Commonplace but enduring, the wood-cased pencil industry ventured onto the Tennessee industrial landscape in the first quarter of the twentieth century. The industry took advantage of the state’s ubiquitous and prolific red cedar and a recycling scheme that exchanged cedar rail fences for modern wire equivalents. James Raford Musgrave sent out crews to trade and install new wire and pole fences for the old cedar rails. On some exceptionally large tracts, Musgrave’s representatives purchased rails. Already dry, weathered, and pristine for the purpose, the cedar rails were perfect for cutting into pencil slats at the Shelbyville mill. The milled slats then went from Shelbyville to German manufacturers such as Faber.
When World War I interfered with the exchange of goods, Musgrave turned to the close-knit American pencil manufacturers to market his slats. In 1919 the Pencil Makers Association organized to represent and unify the industry. This action promoted an exchange of raw material and technology within the domestic market. Musgrave brought a German machinist to Shelbyville and used his expertise to continue the transformation of his mill to encompass the entire operation of pencil manufacturing. As the Tennessee sources of red cedar logs and rail fences disappeared, the California Incense Cedar–a fast growing, plentiful wood with similar characteristics to the Tennessee variety–replaced it. By the time of the Great Depression, the Shelbyville company not only made its own pencils, but J. R. Musgrave had nurtured the establishment of other local pencil manufacturers as well as the specialty advertising imprinting industry. During World War II many women went to work in the pencil factory.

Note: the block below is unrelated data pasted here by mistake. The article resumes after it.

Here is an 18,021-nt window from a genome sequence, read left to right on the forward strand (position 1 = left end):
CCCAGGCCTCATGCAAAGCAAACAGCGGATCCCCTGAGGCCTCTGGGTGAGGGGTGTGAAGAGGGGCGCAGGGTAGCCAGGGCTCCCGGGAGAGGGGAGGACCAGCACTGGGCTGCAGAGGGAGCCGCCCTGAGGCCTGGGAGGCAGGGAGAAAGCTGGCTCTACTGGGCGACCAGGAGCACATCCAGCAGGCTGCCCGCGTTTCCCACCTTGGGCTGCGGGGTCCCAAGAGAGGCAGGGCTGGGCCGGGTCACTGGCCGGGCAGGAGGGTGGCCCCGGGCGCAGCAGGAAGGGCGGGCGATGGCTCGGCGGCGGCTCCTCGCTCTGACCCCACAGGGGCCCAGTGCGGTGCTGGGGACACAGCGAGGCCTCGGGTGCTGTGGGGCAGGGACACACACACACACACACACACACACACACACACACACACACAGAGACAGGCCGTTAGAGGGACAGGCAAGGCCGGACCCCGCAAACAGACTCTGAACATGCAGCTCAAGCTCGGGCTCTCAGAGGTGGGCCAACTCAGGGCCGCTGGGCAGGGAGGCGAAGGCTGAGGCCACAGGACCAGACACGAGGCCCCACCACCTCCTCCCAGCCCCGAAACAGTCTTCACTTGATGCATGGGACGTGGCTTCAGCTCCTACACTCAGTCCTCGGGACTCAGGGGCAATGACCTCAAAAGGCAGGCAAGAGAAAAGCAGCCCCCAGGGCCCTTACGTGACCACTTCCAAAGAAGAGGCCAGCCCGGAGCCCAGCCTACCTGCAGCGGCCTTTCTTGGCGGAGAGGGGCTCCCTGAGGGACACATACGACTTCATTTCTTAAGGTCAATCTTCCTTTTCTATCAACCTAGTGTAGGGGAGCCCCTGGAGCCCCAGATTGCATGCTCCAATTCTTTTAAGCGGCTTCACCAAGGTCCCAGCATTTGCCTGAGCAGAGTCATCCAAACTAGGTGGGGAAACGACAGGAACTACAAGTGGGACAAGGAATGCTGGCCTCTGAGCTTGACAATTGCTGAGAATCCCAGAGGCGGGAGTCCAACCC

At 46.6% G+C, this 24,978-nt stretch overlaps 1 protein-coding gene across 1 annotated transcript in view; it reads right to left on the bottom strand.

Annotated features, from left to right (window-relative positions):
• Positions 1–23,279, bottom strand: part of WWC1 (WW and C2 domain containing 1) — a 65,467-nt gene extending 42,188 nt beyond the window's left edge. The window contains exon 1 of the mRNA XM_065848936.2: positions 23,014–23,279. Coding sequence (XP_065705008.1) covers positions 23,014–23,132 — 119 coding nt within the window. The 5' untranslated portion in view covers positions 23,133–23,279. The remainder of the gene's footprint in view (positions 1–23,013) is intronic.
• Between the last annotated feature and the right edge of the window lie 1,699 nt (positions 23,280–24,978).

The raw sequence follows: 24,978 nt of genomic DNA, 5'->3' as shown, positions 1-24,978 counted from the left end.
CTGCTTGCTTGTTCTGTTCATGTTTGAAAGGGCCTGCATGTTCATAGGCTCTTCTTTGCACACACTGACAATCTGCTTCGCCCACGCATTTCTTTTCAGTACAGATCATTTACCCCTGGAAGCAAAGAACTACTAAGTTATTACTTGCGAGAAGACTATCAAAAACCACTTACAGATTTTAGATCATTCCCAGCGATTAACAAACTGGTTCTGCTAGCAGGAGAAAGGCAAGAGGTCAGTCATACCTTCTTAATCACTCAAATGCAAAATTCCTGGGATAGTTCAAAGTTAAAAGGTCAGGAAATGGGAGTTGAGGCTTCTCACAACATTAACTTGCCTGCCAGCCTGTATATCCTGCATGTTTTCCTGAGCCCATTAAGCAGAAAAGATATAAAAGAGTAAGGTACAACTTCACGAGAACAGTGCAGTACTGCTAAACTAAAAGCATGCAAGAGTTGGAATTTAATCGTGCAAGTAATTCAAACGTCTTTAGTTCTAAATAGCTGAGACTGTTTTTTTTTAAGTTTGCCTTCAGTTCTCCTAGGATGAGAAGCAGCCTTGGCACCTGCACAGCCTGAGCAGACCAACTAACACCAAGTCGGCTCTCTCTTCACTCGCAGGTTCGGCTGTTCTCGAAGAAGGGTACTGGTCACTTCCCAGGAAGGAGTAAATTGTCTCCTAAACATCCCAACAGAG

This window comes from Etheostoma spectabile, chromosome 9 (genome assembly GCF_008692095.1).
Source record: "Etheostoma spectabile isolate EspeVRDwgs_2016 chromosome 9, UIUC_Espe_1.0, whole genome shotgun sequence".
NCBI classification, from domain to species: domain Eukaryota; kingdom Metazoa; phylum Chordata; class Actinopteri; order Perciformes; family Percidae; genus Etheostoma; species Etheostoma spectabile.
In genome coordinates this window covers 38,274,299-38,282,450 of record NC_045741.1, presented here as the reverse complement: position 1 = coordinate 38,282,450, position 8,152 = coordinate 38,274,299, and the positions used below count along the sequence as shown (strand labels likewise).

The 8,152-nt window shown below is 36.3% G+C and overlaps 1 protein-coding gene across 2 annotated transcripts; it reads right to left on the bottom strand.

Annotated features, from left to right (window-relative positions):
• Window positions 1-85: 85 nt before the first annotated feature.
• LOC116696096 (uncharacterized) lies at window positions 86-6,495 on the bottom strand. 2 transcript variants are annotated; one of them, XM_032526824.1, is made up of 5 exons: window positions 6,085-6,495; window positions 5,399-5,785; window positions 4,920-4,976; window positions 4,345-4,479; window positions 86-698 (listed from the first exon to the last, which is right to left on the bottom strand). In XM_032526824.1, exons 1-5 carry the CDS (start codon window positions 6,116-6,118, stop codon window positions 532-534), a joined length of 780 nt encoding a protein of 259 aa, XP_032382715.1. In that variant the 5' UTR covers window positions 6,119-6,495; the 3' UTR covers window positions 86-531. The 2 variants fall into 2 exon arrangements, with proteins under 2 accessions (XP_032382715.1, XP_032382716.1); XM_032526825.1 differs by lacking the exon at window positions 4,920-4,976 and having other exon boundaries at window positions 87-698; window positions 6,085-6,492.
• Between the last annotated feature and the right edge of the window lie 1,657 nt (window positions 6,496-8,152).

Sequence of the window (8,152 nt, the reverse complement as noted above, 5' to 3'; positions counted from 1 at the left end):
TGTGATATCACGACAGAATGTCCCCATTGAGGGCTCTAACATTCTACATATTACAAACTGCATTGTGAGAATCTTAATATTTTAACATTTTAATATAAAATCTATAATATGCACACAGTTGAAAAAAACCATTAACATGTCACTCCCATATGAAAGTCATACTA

Situated in a designated industrial neighborhood near the original Bedford County Fairgrounds, Musgrave Pencil Company became the workplace of generations of millhands. In recognition of its exceptional contributions to the pencil industry and the economic growth of the community and state, Governor Buford Ellington named Shelbyville the “Pencil City” in the 1950s.
Today, production focuses on a quality wood-cased writing instrument for schools, offices, and specialty advertising. Recent additions to the line include the Musgrave Designer pencil, with glitz and sparkle for holidays, and messages and colors for the “techno” generation. Harvest Packaging was created for packaging multiple production items. A Tennessee product, the Musgrave pencil is a result of commitment at all levels from materials to management.